The U.S. Supreme Court has unanimously struck down a "buffer zone" law in Massachusetts which restricted where the pro-life advocates could counsel women outside of abortion mills. The Court ruled that the Massachusetts law violates the First Amendment.
The briefs demonstrated that the Massachusetts law violated the First Amendment rights of 40 Days for Life by establishing a 35-foot “no-pro-life” speech zone outside abortion facilities where no alternatives to abortion could be offered. AUL attorneys argued that the unconstitutional law impermissibly forced pro-life speakers to either “shout or be silent” and effectively prohibited speech by those who engage in personal, direct, and peaceful counseling with women considering abortion.
Importantly, the 2007 law discriminated against peaceful pro-life activists by prohibiting them from “enter[ing] or remain[ing] on a public way or sidewalk adjacent” to a stand-alone abortion facility. But this did not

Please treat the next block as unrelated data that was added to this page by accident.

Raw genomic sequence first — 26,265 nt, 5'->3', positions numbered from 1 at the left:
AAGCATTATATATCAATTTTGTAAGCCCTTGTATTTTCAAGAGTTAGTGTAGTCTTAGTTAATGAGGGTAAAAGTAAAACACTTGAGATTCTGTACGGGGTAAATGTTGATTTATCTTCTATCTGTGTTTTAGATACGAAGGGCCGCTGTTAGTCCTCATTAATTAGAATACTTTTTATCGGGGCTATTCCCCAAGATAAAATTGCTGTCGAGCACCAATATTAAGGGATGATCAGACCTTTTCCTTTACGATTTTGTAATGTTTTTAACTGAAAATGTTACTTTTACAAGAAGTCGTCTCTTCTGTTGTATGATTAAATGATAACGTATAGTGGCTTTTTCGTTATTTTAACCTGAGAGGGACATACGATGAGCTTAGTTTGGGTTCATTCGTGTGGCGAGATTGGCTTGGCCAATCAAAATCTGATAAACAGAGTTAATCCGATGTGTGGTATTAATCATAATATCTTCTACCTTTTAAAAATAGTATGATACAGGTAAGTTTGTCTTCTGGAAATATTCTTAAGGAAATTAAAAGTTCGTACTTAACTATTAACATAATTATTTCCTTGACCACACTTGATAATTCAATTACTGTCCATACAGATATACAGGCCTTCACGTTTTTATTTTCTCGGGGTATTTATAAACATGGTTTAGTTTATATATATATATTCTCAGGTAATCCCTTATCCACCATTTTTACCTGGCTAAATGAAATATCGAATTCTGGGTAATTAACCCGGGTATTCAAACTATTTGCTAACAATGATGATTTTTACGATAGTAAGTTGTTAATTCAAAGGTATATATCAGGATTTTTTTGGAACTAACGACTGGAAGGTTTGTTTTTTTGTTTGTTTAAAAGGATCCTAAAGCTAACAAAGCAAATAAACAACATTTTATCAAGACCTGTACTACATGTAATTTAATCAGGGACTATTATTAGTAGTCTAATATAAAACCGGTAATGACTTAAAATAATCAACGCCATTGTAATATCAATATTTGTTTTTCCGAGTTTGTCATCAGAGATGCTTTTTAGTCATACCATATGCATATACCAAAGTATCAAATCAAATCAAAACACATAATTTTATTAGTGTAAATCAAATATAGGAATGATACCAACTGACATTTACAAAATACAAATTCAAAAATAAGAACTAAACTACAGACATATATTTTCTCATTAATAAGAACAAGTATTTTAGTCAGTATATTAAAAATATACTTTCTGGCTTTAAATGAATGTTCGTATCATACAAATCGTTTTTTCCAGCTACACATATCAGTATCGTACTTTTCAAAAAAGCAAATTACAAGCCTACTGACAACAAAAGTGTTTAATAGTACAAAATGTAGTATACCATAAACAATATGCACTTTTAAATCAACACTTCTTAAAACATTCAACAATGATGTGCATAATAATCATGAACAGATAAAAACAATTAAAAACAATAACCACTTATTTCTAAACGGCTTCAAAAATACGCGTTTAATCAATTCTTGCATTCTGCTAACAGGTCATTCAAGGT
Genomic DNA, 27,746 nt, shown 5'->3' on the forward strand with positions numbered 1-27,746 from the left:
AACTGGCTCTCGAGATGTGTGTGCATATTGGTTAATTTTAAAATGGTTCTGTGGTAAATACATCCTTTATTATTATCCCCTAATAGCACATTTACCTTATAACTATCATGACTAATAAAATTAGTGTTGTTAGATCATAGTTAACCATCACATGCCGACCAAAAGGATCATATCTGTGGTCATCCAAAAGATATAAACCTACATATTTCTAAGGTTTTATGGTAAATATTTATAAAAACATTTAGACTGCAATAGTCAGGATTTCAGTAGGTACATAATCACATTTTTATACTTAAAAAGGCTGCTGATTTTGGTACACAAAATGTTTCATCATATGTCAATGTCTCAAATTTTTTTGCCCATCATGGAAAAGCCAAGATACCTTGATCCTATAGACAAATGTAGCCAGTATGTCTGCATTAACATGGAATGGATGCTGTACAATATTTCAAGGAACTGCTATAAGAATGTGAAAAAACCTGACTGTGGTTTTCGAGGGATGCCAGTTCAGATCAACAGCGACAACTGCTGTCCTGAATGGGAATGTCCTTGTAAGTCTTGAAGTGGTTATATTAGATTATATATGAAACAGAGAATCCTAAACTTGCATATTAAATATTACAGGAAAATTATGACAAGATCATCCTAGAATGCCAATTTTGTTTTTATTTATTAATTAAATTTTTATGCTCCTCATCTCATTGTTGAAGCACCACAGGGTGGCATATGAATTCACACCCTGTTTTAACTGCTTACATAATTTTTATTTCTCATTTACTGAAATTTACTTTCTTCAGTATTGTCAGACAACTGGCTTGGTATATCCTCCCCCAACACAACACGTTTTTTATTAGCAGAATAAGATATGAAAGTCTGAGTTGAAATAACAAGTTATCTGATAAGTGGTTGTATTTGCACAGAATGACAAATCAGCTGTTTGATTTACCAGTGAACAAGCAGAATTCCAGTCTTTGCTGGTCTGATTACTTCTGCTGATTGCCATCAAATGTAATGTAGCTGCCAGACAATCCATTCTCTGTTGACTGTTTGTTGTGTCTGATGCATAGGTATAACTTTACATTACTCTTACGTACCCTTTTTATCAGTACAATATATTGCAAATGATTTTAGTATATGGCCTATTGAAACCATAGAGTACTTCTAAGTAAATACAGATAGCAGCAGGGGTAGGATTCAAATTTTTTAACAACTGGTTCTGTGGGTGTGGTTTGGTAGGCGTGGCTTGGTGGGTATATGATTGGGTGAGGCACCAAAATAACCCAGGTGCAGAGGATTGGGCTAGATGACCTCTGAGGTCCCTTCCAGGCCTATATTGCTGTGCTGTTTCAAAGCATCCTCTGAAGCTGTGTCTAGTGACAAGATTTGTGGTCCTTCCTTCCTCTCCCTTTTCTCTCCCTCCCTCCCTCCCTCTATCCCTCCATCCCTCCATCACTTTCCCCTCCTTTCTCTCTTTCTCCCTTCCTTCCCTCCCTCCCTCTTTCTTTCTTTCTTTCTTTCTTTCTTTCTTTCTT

applyequally to everyone. Abortion clinic employeesor agents acting within their scopeof employmentwere free to enter the “zone” and speak with women including encouraging them to have abortions.
This discriminatory “no-enter zone” only targeted those opposed to abortion and permitted police to arrest and charge any person engaged in pro-life advocacy. Prohibited conduct under the law included speaking, praying, wearing t-shirts, hats, or buttons, displaying signs, leafleting, and making consented approaches with women or others entering the abortion clinic.
The law effectively sought to prohibit all methods of communicating a pro-life message on public sidewalks—a venue which the Supreme Court has called “a prototypical public forum” where the First Amendment is “at its most protected.”
Thank you Supreme Court for upholding pro-lifers right to free speech.